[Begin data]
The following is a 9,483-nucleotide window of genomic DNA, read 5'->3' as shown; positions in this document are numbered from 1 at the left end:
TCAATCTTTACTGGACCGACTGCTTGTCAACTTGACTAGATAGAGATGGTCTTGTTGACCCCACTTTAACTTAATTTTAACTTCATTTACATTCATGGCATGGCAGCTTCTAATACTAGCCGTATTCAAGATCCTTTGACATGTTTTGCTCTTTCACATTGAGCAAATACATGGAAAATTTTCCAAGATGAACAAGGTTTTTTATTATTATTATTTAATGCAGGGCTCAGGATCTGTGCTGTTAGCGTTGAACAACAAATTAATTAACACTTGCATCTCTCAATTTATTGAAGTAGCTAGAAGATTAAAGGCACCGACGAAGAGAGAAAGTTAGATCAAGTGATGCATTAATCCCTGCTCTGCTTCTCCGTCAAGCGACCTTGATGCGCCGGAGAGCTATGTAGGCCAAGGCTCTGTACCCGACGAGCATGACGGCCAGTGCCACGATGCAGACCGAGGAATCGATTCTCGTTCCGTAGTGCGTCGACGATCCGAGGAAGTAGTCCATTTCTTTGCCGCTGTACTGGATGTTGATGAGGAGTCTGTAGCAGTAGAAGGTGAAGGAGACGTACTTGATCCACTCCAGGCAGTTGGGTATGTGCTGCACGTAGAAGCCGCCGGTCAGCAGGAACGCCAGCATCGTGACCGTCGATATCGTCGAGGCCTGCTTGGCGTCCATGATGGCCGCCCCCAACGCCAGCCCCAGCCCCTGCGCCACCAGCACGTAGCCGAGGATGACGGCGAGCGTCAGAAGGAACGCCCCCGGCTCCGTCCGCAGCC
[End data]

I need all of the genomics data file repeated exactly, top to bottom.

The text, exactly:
The following is a 9,483-nucleotide window of genomic DNA, read 5'->3' as shown; positions in this document are numbered from 1 at the left end:
TCAATCTTTACTGGACCGACTGCTTGTCAACTTGACTAGATAGAGATGGTCTTGTTGACCCCACTTTAACTTAATTTTAACTTCATTTACATTCATGGCATGGCAGCTTCTAATACTAGCCGTATTCAAGATCCTTTGACATGTTTTGCTCTTTCACATTGAGCAAATACATGGAAAATTTTCCAAGATGAACAAGGTTTTTTATTATTATTATTTAATGCAGGGCTCAGGATCTGTGCTGTTAGCGTTGAACAACAAATTAATTAACACTTGCATCTCTCAATTTATTGAAGTAGCTAGAAGATTAAAGGCACCGACGAAGAGAGAAAGTTAGATCAAGTGATGCATTAATCCCTGCTCTGCTTCTCCGTCAAGCGACCTTGATGCGCCGGAGAGCTATGTAGGCCAAGGCTCTGTACCCGACGAGCATGACGGCCAGTGCCACGATGCAGACCGAGGAATCGATTCTCGTTCCGTAGTGCGTCGACGATCCGAGGAAGTAGTCCATTTCTTTGCCGCTGTACTGGATGTTGATGAGGAGTCTGTAGCAGTAGAAGGTGAAGGAGACGTACTTGATCCACTCCAGGCAGTTGGGTATGTGCTGCACGTAGAAGCCGCCGGTCAGCAGGAACGCCAGCATCGTGACCGTCGATATCGTCGAGGCCTGCTTGGCGTCCATGATGGCCGCCCCCAACGCCAGCCCCAGCCCCTGCGCCACCAGCACGTAGCCGAGGATGACGGCGAGCGTCAGAAGGAACGCCCCCGGCTCCGTCCGCAGCC